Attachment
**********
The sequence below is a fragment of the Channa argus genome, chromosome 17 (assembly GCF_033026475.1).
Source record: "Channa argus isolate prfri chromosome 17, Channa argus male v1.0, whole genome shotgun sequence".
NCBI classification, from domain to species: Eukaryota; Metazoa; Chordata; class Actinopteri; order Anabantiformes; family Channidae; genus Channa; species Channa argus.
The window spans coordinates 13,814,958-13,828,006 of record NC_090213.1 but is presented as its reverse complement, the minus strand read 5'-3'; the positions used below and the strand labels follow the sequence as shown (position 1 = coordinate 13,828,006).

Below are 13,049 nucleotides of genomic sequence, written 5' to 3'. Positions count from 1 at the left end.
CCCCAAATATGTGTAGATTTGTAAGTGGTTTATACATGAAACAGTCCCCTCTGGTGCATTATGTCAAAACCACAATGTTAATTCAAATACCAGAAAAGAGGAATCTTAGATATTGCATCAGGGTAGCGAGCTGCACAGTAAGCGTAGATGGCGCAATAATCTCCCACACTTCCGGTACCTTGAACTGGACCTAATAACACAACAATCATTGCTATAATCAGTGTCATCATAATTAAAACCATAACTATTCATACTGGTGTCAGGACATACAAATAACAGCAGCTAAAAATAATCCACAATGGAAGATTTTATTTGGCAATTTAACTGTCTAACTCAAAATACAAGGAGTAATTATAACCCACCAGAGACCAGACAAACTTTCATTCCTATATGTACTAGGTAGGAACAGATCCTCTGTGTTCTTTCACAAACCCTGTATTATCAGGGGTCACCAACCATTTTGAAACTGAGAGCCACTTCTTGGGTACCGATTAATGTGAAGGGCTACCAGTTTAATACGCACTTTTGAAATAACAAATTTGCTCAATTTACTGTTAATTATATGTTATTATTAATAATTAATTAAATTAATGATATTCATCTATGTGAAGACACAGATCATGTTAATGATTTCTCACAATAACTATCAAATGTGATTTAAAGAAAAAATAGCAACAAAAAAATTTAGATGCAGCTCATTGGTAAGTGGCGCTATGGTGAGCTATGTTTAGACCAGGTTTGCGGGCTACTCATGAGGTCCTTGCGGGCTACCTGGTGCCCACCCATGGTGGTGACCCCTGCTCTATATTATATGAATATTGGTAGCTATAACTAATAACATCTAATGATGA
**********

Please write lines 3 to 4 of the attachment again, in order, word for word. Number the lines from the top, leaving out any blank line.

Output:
NCBI classification, from domain to species: Eukaryota; Metazoa; Chordata; class Actinopteri; order Anabantiformes; family Channidae; genus Channa; species Channa argus.
The window spans coordinates 13,814,958-13,828,006 of record NC_090213.1 but is presented as its reverse complement, the minus strand read 5'-3'; the positions used below and the strand labels follow the sequence as shown (position 1 = coordinate 13,828,006).